Business process management (BPM)

Part V. Managing IT, Business Processes, and
Social/Ecology Responsibility
C hapter 13
IS Development and
Business Process Management
C o u rs e
Copyright 2012 John Wiley & Sons, Inc.
Chapter 13 Outline
13.1 Business Process Management (BPM) and
Service-Oriented Architecture (SOA)
13.2 Software Architecture and IS Design
13.3 IT Project Management
13.4 Systems Development
Copyright 2012 John Wiley & Sons, Inc.
Chapter 13 Learning Objectives
Understand business process management (BPM), BPM tools,
and service-oriented architecture (SOA)—and their role in
business agility and process optimization.
Understand the importance of software architecture design to
the maintenance and agility of business processes.
Describe IT project identification, justification, and planning;
and understand the triple constraints.
Describe the systems development lifecycle (SDLC).
Copyright 2012 John Wiley & Sons, Inc.
13.1 Business Process Management (BPM) and
Service-Oriented Architecture (SOA)
A business process accomplishes or produces something of value
to the organization.
A business process consists of a collection of tasks that are
executed according to certain rules to achieve certain goals.
• Tasks can be automated, semi-automated, or be performed
A process has inputs and outputs that are measurable, and
therefore can be managed.
Business processes integrate ISs and people.
Copyright 2012 John Wiley & Sons, Inc.
Example of a process
Copyright 2012 John Wiley & Sons, Inc.
Figure 13.2 Business process life cycle
Copyright 2012 John Wiley & Sons, Inc.
Business activity monitoring (BAM)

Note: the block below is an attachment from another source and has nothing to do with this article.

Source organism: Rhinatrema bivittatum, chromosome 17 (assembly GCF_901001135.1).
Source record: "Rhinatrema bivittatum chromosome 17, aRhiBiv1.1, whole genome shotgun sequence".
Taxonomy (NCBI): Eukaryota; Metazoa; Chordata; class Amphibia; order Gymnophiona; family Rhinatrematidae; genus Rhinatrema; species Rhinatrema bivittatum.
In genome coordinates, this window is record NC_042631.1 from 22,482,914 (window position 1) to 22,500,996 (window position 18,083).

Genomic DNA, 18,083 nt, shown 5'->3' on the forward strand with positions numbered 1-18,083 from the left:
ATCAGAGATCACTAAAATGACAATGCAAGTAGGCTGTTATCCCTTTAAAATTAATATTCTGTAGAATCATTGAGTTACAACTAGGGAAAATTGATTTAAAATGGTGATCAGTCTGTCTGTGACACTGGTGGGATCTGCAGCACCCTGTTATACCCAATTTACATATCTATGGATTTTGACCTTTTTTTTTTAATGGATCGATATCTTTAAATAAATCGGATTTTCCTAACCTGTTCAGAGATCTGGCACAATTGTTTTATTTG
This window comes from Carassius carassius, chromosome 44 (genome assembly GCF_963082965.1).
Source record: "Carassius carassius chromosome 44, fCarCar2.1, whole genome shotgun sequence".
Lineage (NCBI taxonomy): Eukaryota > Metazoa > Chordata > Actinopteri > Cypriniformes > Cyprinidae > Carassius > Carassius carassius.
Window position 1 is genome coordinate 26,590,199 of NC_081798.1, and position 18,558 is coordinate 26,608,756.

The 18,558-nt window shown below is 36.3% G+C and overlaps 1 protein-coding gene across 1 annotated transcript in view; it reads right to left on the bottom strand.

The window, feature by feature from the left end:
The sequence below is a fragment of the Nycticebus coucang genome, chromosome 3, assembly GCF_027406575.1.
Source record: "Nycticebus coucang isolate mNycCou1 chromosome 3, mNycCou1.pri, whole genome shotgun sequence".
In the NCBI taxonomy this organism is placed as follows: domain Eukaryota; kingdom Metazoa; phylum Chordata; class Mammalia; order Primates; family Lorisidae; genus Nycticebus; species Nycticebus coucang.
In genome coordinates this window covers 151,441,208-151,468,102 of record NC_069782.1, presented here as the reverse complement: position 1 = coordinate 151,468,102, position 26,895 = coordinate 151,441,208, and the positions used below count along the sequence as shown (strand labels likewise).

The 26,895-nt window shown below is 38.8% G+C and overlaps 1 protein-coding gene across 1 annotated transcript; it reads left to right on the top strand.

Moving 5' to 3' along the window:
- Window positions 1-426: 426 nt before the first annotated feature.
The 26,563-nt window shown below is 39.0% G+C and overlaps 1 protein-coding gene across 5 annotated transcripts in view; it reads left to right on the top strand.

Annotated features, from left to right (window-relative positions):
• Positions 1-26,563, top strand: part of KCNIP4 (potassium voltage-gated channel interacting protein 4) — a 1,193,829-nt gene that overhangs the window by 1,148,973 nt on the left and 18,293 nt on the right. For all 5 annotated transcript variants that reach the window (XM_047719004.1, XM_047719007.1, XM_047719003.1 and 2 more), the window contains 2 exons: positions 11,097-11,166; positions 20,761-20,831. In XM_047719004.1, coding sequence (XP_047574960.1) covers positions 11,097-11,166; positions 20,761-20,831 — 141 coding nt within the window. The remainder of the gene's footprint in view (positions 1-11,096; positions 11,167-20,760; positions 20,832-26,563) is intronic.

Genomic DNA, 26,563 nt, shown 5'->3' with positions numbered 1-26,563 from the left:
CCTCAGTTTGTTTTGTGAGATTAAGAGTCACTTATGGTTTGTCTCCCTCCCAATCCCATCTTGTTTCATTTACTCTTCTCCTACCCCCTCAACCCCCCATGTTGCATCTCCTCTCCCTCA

Many software vendors that are used to implement business processes,
such as Oracle, Microsoft, Cordys, and IBM, include business activity
monitoring (BAM) functionality.
For example, Oracle BAM is an integral part of the BPM suite
• It is a message-based, event-driven platform links KPIs of the process
being monitored in real-time and presents information about the
processes on dashboards.
Copyright 2012 John Wiley & Sons, Inc.
Business process management (BPM)
Methods and tools to support stages of the business process
In the short term, BPM helps companies improve profitability
by reducing waste and costs
In the long run, BPM helps keep companies responsive to
business changes.
To properly address process improvement, organizations must
develop a carefully crafted BPM strategy.
Copyright 2012 John Wiley & Sons, Inc.
BPM Strategy Considerations
A well-implemented BPM strategy enables an organization to:
• Gain greater visibility into processes
• Identify root causes of bottlenecks within processes
• Pinpoint hand-offs in processes
Warning: If organizations focus exclusively on automation
and cost savings, they can improve operational efficiencies,
but lose their competitive edge and fall short of
performance targets, as British Telecom (BT) and United
Airlines did when they failed to link strategic goals with
their BPM initiatives.
Copyright 2012 John Wiley & Sons, Inc.
Service-Oriented Architecture (SOA)
SOA enables businesses to leverage existing IT investments by
reusing existing apps
SOA can enable interoperability between different types of apps
SOA provides a level of flexibility that wasn't possible before
Copyright 2012 John Wiley & Sons, Inc.
13.2 Software Architecture and IS Design
Long ago, business applications were written in COBOL
These apps were one large piece or tightly coupled programs
that performed many functions
• Tightly coupled means that the programs, data, and reports they
generated were hardwired
• Changes to these apps were tedious and time-consuming
The preferred software design is loosely coupled—and performs
only a single function or very few functions
An organizations’ software architecture can also be
designed for greater flexibility by using a tiered model
Copyright 2012 John Wiley & Sons, Inc.
Copyright 2012 John Wiley & Sons, Inc.
The IT Acquisition Process
Figure 13.4 The process of IT application acquisition
Copyright 2012 John Wiley & Sons, Inc.
IT at Work 13.1
High-Tech Census Project Fails—An Analysis
The U.S. Census Bureau scrapped its $600 million project that was